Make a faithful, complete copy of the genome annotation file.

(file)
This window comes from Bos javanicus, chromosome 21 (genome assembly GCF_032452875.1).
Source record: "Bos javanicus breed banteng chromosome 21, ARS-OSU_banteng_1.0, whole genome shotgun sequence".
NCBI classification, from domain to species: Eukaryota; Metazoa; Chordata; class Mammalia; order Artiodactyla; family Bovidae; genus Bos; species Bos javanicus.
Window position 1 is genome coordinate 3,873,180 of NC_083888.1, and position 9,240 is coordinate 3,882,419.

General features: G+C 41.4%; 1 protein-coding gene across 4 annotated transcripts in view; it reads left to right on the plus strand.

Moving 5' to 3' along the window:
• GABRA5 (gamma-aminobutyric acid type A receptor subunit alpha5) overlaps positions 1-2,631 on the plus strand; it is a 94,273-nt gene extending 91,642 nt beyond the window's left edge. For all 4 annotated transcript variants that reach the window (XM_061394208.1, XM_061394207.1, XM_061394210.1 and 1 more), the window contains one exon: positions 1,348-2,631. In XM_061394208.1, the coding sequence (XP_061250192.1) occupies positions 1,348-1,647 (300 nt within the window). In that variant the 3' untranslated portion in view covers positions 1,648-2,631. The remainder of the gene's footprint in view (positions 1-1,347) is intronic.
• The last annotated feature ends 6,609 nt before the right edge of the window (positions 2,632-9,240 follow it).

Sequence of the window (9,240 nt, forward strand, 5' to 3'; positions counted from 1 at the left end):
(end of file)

This window comes from Bos javanicus, chromosome 21 (genome assembly GCF_032452875.1).
Source record: "Bos javanicus breed banteng chromosome 21, ARS-OSU_banteng_1.0, whole genome shotgun sequence".
NCBI classification, from domain to species: Eukaryota; Metazoa; Chordata; class Mammalia; order Artiodactyla; family Bovidae; genus Bos; species Bos javanicus.
Window position 1 is genome coordinate 3,873,180 of NC_083888.1, and position 9,240 is coordinate 3,882,419.

General features: G+C 41.4%; 1 protein-coding gene across 4 annotated transcripts in view; it reads left to right on the plus strand.

Moving 5' to 3' along the window:
• GABRA5 (gamma-aminobutyric acid type A receptor subunit alpha5) overlaps positions 1-2,631 on the plus strand; it is a 94,273-nt gene extending 91,642 nt beyond the window's left edge. For all 4 annotated transcript variants that reach the window (XM_061394208.1, XM_061394207.1, XM_061394210.1 and 1 more), the window contains one exon: positions 1,348-2,631. In XM_061394208.1, the coding sequence (XP_061250192.1) occupies positions 1,348-1,647 (300 nt within the window). In that variant the 3' untranslated portion in view covers positions 1,648-2,631. The remainder of the gene's footprint in view (positions 1-1,347) is intronic.
• The last annotated feature ends 6,609 nt before the right edge of the window (positions 2,632-9,240 follow it).

Sequence of the window (9,240 nt, forward strand, 5' to 3'; positions counted from 1 at the left end):